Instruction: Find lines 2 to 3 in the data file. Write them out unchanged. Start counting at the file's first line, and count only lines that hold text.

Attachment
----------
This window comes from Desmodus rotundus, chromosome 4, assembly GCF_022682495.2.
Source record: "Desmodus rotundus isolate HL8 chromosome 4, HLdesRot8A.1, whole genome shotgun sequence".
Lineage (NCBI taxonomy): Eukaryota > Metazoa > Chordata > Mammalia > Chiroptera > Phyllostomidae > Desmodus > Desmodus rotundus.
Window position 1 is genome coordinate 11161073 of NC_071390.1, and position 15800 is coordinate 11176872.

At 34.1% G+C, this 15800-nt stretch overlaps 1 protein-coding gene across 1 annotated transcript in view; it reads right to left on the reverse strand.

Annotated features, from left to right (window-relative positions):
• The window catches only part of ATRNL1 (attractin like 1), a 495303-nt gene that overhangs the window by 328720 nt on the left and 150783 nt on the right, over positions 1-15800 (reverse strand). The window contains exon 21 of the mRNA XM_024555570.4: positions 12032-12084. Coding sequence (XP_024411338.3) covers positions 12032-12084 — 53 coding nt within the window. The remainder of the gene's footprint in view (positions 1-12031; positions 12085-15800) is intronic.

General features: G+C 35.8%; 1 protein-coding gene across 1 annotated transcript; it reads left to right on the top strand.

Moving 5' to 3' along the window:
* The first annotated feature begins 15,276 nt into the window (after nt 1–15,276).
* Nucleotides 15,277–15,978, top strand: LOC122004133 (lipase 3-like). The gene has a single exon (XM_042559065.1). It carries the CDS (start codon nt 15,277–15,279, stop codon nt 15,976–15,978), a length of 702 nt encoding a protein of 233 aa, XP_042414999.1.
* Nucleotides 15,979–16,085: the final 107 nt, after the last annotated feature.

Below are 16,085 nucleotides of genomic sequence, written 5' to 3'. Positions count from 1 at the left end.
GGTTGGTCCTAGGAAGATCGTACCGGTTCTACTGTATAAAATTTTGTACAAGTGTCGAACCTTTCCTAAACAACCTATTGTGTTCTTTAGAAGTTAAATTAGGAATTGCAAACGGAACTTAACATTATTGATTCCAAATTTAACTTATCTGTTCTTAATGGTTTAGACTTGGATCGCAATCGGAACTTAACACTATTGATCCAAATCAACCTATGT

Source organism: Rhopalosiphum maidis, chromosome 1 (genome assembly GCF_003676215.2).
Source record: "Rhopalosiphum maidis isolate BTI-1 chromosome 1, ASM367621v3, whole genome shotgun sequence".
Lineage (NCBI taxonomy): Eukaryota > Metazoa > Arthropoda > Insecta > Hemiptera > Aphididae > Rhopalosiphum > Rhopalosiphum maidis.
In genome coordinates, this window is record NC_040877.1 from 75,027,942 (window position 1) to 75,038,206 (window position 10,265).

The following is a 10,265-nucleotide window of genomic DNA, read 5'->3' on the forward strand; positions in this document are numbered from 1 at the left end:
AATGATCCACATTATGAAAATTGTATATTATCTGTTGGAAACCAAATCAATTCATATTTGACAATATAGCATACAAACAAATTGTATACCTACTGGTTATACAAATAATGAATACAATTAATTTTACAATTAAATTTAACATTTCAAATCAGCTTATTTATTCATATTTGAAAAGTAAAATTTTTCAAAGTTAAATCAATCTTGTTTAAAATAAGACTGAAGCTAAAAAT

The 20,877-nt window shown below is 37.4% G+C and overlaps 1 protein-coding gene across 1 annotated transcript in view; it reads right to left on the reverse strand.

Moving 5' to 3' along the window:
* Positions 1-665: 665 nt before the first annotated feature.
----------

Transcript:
Source record: "Desmodus rotundus isolate HL8 chromosome 4, HLdesRot8A.1, whole genome shotgun sequence".
Lineage (NCBI taxonomy): Eukaryota > Metazoa > Chordata > Mammalia > Chiroptera > Phyllostomidae > Desmodus > Desmodus rotundus.